Mass. board denies full benefits for late firefighter's family
A medical panel determined that while fire likely began the cancer process, there was no “definitive certainty” that it caused the firefighter’s death
By Ray Lamont
Gloucester Daily Times, Mass.
GLOUCESTER, Mass. — A widow’s bid for full death benefits that claim her late husband’s death came in the line of duty — even though he died years after fighting the city’s infamous 1998 Fisherman’s Wharf fire — has been denied again.
The Gloucester Retirement Board decision, released after a Wednesday meeting, came despite the findings of a doctor who was part of a three-person medical panel looking into the circumstances of Gloucester firefighter Michael Smith’s death. The panel was convened in 2018 by the state’s Public Employee Retirement Administration after a state Division of Administrative Law Appeals magistrate shot down earlier local and state retirement board findings and ordered an expert investigation.
In his report, Dr. Aymen Elfiky, a specialist in internal medicine and medical oncology, found that the fire “more likely than not began the processes” that would lead to Smith’s death at age 43 from non-Hodgkin lymphoma. He also noted that firefighters, especially, have “a higher risk of developing lung cancer as a result of accumulated exposures over the course of their careers.” Smith died in July 2012 after two battles with metastatic cancer that his wife, MaryBeth Smith of Essex, has maintained began when he was fighting a smoky, chemically-fueled blaze on Fisherman’s Wharf and the Gloucester harborfront.
But Elfiky did not indicate the fire was a direct cause of Smith’s death, and the panel’s other members found that while it was possible the fire triggered Smith’s cancer, there was no “definitive certainty” the blaze caused Smith’s death. Drs. Karl D’Silva and Douglas Tisdale, also oncology specialists, said Smith’s passing was also caused by radiation from his cancer treatments in the fire’s aftermath.
That argument drew renewed fire Thursday from Gloucester attorney Joseph Orlando Sr., who has been representing MaryBeth Smith and her family in their push to gain the full “killed in the line of duty” benefits. The family now receives 72% of Michael Smith’s final salary as a benefit, while families of firefighters killed in action are entitled to 100% of their loved one’s pay, according to state retirement regulations.
“The only reason he had to undergo (radiation) treatment is because of the fire in the first place,” said Orlando, who noted the board’s initial denial of full benefits seven years ago had come without it seeking any medical advice. That led to an appeal by Orlando and the Smiths, and the decision by the administrative law magistrate to kick the case back to the retirement boards.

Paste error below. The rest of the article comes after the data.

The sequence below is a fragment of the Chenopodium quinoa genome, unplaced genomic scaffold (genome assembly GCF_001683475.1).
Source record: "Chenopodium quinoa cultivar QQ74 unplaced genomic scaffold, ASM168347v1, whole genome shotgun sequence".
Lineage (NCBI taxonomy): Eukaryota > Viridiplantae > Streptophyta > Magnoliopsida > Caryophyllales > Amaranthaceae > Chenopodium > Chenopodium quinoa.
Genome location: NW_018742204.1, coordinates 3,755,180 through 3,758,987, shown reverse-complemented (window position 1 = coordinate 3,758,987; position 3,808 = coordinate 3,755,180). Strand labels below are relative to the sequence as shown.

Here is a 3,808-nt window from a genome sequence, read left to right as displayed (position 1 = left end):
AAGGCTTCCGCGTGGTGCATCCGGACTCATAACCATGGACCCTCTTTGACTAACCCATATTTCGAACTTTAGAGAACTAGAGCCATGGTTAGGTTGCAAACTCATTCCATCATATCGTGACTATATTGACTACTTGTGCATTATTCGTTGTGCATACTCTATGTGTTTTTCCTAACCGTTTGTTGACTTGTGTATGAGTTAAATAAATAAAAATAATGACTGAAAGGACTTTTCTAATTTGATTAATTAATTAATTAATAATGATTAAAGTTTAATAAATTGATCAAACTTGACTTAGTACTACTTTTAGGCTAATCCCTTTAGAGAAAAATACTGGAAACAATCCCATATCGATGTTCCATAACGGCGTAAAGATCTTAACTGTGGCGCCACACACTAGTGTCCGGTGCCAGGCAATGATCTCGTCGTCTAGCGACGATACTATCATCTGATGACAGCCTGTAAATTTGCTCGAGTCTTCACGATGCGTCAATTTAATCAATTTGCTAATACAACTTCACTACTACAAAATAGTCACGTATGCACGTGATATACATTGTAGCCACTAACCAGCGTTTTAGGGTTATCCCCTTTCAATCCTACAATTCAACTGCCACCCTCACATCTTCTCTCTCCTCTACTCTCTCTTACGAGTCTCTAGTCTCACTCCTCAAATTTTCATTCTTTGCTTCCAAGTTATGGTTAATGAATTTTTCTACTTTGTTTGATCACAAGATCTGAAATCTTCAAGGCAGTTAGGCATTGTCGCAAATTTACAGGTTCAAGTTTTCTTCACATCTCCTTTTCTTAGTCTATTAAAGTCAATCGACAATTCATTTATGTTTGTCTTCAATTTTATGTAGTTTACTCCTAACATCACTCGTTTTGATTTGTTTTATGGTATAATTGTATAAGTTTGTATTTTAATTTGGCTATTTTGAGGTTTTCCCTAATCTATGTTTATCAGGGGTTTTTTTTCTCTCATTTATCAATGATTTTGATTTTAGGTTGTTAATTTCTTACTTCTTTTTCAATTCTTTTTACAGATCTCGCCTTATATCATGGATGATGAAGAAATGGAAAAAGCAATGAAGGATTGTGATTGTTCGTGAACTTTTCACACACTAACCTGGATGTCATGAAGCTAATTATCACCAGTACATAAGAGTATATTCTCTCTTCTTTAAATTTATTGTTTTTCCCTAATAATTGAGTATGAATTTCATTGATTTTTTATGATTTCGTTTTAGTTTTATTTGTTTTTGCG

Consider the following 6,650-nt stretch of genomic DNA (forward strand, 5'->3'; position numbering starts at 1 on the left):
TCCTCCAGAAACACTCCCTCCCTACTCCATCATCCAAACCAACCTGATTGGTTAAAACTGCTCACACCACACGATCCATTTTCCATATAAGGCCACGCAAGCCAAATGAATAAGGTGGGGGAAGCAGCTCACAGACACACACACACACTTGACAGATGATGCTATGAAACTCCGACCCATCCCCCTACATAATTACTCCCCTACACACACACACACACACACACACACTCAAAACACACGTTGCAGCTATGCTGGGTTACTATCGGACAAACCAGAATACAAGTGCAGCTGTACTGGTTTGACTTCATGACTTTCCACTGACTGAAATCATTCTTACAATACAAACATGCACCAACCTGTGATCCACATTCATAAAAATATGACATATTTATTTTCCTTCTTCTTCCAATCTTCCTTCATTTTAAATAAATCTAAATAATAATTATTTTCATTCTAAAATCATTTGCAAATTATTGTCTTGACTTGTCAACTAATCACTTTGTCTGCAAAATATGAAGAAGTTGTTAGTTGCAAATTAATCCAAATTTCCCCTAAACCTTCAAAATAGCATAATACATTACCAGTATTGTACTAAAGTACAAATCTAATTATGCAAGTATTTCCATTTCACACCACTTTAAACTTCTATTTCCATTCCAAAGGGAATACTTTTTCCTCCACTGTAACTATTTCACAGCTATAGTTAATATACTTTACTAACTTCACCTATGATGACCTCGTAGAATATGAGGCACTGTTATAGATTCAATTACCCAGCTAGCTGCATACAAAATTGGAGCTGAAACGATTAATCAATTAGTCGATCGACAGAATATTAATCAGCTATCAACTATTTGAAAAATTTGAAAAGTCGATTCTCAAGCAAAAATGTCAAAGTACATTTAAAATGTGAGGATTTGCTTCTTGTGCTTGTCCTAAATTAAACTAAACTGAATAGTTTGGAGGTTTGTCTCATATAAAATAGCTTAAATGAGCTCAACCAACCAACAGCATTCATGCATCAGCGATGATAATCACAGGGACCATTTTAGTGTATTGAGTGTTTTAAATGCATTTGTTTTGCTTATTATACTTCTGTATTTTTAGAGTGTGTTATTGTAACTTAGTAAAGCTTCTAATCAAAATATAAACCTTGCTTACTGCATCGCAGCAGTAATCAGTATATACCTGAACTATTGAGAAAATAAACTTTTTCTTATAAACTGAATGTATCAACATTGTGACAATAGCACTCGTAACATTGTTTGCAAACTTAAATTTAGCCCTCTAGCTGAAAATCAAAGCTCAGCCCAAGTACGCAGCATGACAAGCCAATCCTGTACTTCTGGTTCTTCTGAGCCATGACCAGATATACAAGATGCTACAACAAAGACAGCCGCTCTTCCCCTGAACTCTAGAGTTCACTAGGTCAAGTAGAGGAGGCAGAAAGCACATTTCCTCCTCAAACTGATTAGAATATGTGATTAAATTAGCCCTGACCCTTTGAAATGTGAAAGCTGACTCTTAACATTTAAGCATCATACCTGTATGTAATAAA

“This is not how you treat a hero,” Orlando said, referring to Smith.
“What kind of message is this sending to our firefighters? To our police officers?” he continued. “It seems to me they (retirement board members) are saying, ‘OK, we expect you to protect us and our property, we expect you to lay your life on the line for us, but if something goes wrong, don’t expect to us to take care of your family, because we won’t.’
“It’s frustrating,” Orlando said. “It’s disgusting.”
Heather Acone, assistant executive director for the Gloucester Contributory Retirement System Board, which serves the city’s public employees, said Thursday that board members are not commenting on the decision.
“We are not speaking to anyone about the Smith case,” said Acone, who works under board Executive Director Patricia Ivas. “We’re referring all calls to our attorney (Thomas Gibson of Cambridge).”
Gibson said Thursday he believes the decision “speaks for itself,” and that he and the board stand by the ruling. Retirement board members are chairman and retired firefighter Douglas MacArthur Sr., retired city police officer Kathleen Auld, Juanita Escobar, city Human Resources Director Donna Leete and City Auditor Kenny Costa. Wednesday’s denial of benefits came on a 4-0 vote, with Escobar absent from the meeting.
In its decision, the board noted that it is “certainly aware of the dedication and heroism exhibited by firefighter Smith throughout his career of service to the people of Gloucester.”
“The board is sympathetic to the trauma that firefighter Smith’s family has faced because (his) death was undoubtedly the result of his exposure to toxins throughout his career,” the board’s ruling continues. “The question before the board, however, is whether the 1998 fire was the ... direct cause of firefighter Smith’s death,” adding that none of the three panel physicians definitely said that was the case.
A letter sent Thursday from Ivas to Orlando advises him of his right to appeal for a second time to the administrative appeals law division in Malden.
“That could take another four years,” Orlando said, citing the time between the Smiths’ previous appeal that led to the magistrate’s ruling to convene a medical panel and the decision.
He vowed to keep pushing to win the benefits he believes the Smiths are entitled to receive, noting that the claim, to date, does not include a specific dollar amount for what is now a seven-year gap.
“I think (the board) wants us to just go away, but we’re not,” he said. “What they’re doing is hurting this local family, they’re showing disrespect for this firefighter who truly gave his life for our city, and it’s not right.
“The way they’re interpreting this means that the only way a family can collect these benefits is if a firefighter is carried out of a burning building right to the morgue,” he said, “and that’s wrong.”
©2019 the Gloucester Daily Times (Gloucester, Mass.)